Sizing Up the Investment World

I recently sent out a survey asking questions about the size of publicly traded stock markets in various countries throughout the world. As you'll see, it was a bit of a trick question. Let's look at China and Japan to see why.

According to the World Bank, the gross domestic product of China is the second largest in the world. China's GDP is about one-third larger than Japan's. But when you look at the market capitalization of their publicly traded stocks, Japan's is three times larger than China's.

The reason for this apparent anomaly is pretty straightforward. GDP measures the economic output of a country. China's GDP has risen rapidly over the years. But most of China's output is from privately-owned businesses and government-run entities. So the amount of stocks that can be bought and sold by the public is relatively small -- only 1% of the world's market capitalization. Publicly traded stocks in Japan meanwhile constitute 8% of the world's market capitalization.

With that in mind, the answers to our recent survey follow.

The United States has a market capitalization of $22 trillion, which comprises 49% of the world's publicly traded stocks. (The U.S. also has the largest GDP -- twice that of China's.) This highlights both the incredible size of the U.S. economy as well as the fact that there is a large investment world out there.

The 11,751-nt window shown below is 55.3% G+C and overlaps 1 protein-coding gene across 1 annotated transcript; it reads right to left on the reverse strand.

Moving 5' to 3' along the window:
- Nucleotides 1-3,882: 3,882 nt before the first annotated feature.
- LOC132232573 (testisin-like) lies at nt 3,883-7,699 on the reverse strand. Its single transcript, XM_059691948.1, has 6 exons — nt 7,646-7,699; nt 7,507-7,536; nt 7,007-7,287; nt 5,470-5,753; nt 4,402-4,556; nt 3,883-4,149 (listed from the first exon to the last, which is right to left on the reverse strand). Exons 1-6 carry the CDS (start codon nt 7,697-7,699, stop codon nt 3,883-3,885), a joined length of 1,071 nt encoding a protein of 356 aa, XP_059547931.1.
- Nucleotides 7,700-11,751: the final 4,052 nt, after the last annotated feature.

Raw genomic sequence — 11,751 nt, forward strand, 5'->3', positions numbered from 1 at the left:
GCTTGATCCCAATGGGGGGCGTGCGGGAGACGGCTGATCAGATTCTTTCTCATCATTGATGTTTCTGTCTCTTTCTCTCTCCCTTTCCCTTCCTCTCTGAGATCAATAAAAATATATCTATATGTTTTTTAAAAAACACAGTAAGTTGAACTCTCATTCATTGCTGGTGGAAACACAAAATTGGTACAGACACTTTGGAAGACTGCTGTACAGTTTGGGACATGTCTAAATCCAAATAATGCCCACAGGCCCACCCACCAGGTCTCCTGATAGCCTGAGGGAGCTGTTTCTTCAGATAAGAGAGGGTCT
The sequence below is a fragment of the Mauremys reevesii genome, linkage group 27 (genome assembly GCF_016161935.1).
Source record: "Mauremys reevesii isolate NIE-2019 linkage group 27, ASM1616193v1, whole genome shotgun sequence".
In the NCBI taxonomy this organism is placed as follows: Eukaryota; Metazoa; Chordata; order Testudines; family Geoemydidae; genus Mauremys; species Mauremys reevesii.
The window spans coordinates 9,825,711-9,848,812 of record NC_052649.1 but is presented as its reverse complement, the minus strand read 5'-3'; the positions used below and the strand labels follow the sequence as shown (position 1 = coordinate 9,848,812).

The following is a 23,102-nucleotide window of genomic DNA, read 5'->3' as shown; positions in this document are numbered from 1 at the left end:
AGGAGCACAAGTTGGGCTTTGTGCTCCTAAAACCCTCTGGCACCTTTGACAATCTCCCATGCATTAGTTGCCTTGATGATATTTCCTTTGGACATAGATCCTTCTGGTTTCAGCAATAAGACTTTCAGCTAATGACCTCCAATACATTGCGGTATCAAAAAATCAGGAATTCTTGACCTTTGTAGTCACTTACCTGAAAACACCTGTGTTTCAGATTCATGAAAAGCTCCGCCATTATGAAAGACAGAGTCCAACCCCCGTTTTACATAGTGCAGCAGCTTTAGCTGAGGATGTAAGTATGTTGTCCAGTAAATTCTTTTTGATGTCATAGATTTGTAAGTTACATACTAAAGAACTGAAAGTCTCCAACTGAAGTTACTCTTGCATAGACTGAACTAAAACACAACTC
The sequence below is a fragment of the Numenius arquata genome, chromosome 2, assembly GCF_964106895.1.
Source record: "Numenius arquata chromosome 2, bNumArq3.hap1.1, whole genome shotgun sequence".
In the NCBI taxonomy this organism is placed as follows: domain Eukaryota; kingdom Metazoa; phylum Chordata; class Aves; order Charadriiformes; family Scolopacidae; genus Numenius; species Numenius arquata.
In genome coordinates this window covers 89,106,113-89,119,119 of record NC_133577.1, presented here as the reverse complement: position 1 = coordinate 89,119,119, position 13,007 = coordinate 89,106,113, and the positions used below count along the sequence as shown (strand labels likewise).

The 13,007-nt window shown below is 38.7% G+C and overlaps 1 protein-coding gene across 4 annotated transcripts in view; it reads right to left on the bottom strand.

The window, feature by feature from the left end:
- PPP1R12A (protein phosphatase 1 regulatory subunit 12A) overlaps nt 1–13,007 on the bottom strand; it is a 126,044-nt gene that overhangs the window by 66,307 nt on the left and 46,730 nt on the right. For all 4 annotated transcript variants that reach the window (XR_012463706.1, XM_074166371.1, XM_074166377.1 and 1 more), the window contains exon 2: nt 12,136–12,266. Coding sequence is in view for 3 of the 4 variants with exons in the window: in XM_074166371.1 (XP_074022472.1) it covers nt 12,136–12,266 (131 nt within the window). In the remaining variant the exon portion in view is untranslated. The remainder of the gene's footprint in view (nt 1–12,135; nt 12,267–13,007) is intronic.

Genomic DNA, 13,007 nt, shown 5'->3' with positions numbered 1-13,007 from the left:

The market capitalization of various countries, as well as Apple, is:

Japan     $3.43 trillion
France    $1.42 trillion
China     $1.02 trillion
Apple     $501 billion
Brazil     $491 billion
Mexico   $252 billion

Most people overestimated China and underestimated France, but realized that Apple was larger than Brazil and Mexico. In fact, Apple's market capitalization is larger than that of most countries.

Finally, while China and Japan have the two largest GDPs after the United States, when it comes to the market capitalization of publicly traded companies, the next two largest after the U.S. is Japan and the United Kingdom. Most people chose China and Japan.

Words of Wisdom

Is' a small world, but I wouldn't want to paint it.
-- Steven Wright (again)